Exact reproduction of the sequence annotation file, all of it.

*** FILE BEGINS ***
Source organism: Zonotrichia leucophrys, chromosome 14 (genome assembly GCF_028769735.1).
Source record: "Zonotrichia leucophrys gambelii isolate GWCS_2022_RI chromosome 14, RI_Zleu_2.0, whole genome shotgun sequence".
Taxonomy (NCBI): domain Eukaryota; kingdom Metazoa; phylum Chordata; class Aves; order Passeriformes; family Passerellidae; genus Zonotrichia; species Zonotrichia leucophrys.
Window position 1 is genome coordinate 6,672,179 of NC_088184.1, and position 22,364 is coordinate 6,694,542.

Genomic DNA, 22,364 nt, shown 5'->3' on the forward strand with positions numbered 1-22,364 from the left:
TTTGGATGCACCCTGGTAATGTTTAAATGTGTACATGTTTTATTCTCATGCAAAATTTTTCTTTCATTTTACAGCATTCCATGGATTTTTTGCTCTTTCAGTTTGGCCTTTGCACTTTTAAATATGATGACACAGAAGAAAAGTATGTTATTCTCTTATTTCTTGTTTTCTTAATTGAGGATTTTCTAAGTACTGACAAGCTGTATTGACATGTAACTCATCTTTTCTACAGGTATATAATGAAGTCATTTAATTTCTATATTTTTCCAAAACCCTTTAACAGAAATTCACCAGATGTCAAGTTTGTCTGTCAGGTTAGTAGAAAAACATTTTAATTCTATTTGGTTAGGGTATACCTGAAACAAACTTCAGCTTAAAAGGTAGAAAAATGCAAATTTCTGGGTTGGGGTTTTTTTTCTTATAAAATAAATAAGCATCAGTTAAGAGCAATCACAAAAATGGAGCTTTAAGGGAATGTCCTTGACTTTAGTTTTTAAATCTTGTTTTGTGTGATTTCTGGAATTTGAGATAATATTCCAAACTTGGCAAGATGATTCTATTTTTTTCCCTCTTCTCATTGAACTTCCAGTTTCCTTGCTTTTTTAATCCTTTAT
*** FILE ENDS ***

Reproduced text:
Source organism: Zonotrichia leucophrys, chromosome 14 (genome assembly GCF_028769735.1).
Source record: "Zonotrichia leucophrys gambelii isolate GWCS_2022_RI chromosome 14, RI_Zleu_2.0, whole genome shotgun sequence".
Taxonomy (NCBI): domain Eukaryota; kingdom Metazoa; phylum Chordata; class Aves; order Passeriformes; family Passerellidae; genus Zonotrichia; species Zonotrichia leucophrys.
Window position 1 is genome coordinate 6,672,179 of NC_088184.1, and position 22,364 is coordinate 6,694,542.

Genomic DNA, 22,364 nt, shown 5'->3' on the forward strand with positions numbered 1-22,364 from the left:
TTTGGATGCACCCTGGTAATGTTTAAATGTGTACATGTTTTATTCTCATGCAAAATTTTTCTTTCATTTTACAGCATTCCATGGATTTTTTGCTCTTTCAGTTTGGCCTTTGCACTTTTAAATATGATGACACAGAAGAAAAGTATGTTATTCTCTTATTTCTTGTTTTCTTAATTGAGGATTTTCTAAGTACTGACAAGCTGTATTGACATGTAACTCATCTTTTCTACAGGTATATAATGAAGTCATTTAATTTCTATATTTTTCCAAAACCCTTTAACAGAAATTCACCAGATGTCAAGTTTGTCTGTCAGGTTAGTAGAAAAACATTTTAATTCTATTTGGTTAGGGTATACCTGAAACAAACTTCAGCTTAAAAGGTAGAAAAATGCAAATTTCTGGGTTGGGGTTTTTTTTCTTATAAAATAAATAAGCATCAGTTAAGAGCAATCACAAAAATGGAGCTTTAAGGGAATGTCCTTGACTTTAGTTTTTAAATCTTGTTTTGTGTGATTTCTGGAATTTGAGATAATATTCCAAACTTGGCAAGATGATTCTATTTTTTTCCCTCTTCTCATTGAACTTCCAGTTTCCTTGCTTTTTTAATCCTTTAT